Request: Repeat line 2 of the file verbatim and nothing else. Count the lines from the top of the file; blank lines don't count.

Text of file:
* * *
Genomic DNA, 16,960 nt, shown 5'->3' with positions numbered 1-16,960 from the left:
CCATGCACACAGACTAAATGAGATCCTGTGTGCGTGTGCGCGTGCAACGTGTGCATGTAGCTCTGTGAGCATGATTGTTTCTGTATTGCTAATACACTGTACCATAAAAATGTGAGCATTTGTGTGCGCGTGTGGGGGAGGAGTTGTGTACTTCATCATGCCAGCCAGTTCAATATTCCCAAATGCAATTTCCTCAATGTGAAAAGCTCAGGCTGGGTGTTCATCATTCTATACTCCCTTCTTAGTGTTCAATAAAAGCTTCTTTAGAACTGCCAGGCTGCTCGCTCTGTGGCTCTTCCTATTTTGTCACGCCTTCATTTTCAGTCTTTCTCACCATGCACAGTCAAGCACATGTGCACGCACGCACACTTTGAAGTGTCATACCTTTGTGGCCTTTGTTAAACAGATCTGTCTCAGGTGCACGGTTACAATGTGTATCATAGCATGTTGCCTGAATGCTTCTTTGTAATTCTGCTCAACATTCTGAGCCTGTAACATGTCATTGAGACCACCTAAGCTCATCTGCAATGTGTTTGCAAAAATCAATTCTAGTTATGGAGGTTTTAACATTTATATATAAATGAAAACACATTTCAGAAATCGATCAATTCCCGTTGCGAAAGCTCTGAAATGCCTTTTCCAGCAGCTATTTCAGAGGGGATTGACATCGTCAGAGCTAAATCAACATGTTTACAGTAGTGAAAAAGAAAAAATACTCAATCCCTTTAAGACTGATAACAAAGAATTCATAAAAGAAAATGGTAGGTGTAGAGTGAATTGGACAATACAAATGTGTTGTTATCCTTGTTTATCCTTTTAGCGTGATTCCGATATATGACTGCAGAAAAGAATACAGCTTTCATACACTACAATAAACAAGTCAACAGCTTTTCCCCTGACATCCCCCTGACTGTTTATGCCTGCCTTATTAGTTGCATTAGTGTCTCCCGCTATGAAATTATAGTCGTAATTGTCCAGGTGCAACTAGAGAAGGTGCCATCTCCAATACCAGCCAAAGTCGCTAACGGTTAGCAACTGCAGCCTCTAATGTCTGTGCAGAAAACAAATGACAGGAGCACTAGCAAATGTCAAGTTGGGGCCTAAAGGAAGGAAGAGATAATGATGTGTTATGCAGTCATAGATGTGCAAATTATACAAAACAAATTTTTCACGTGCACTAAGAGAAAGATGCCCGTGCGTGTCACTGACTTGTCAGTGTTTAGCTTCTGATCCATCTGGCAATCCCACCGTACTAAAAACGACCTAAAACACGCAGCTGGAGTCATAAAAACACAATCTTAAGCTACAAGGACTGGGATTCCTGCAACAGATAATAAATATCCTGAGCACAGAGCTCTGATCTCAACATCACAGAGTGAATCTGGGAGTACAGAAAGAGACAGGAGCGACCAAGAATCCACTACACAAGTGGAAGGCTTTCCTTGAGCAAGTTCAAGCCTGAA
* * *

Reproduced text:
CCATGCACACAGACTAAATGAGATCCTGTGTGCGTGTGCGCGTGCAACGTGTGCATGTAGCTCTGTGAGCATGATTGTTTCTGTATTGCTAATACACTGTACCATAAAAATGTGAGCATTTGTGTGCGCGTGTGGGGGAGGAGTTGTGTACTTCATCATGCCAGCCAGTTCAATATTCCCAAATGCAATTTCCTCAATGTGAAAAGCTCAGGCTGGGTGTTCATCATTCTATACTCCCTTCTTAGTGTTCAATAAAAGCTTCTTTAGAACTGCCAGGCTGCTCGCTCTGTGGCTCTTCCTATTTTGTCACGCCTTCATTTTCAGTCTTTCTCACCATGCACAGTCAAGCACATGTGCACGCACGCACACTTTGAAGTGTCATACCTTTGTGGCCTTTGTTAAACAGATCTGTCTCAGGTGCACGGTTACAATGTGTATCATAGCATGTTGCCTGAATGCTTCTTTGTAATTCTGCTCAACATTCTGAGCCTGTAACATGTCATTGAGACCACCTAAGCTCATCTGCAATGTGTTTGCAAAAATCAATTCTAGTTATGGAGGTTTTAACATTTATATATAAATGAAAACACATTTCAGAAATCGATCAATTCCCGTTGCGAAAGCTCTGAAATGCCTTTTCCAGCAGCTATTTCAGAGGGGATTGACATCGTCAGAGCTAAATCAACATGTTTACAGTAGTGAAAAAGAAAAAATACTCAATCCCTTTAAGACTGATAACAAAGAATTCATAAAAGAAAATGGTAGGTGTAGAGTGAATTGGACAATACAAATGTGTTGTTATCCTTGTTTATCCTTTTAGCGTGATTCCGATATATGACTGCAGAAAAGAATACAGCTTTCATACACTACAATAAACAAGTCAACAGCTTTTCCCCTGACATCCCCCTGACTGTTTATGCCTGCCTTATTAGTTGCATTAGTGTCTCCCGCTATGAAATTATAGTCGTAATTGTCCAGGTGCAACTAGAGAAGGTGCCATCTCCAATACCAGCCAAAGTCGCTAACGGTTAGCAACTGCAGCCTCTAATGTCTGTGCAGAAAACAAATGACAGGAGCACTAGCAAATGTCAAGTTGGGGCCTAAAGGAAGGAAGAGATAATGATGTGTTATGCAGTCATAGATGTGCAAATTATACAAAACAAATTTTTCACGTGCACTAAGAGAAAGATGCCCGTGCGTGTCACTGACTTGTCAGTGTTTAGCTTCTGATCCATCTGGCAATCCCACCGTACTAAAAACGACCTAAAACACGCAGCTGGAGTCATAAAAACACAATCTTAAGCTACAAGGACTGGGATTCCTGCAACAGATAATAAATATCCTGAGCACAGAGCTCTGATCTCAACATCACAGAGTGAATCTGGGAGTACAGAAAGAGACAGGAGCGACCAAGAATCCACTACACAAGTGGAAGGCTTTCCTTGAGCAAGTTCAAGCCTGAA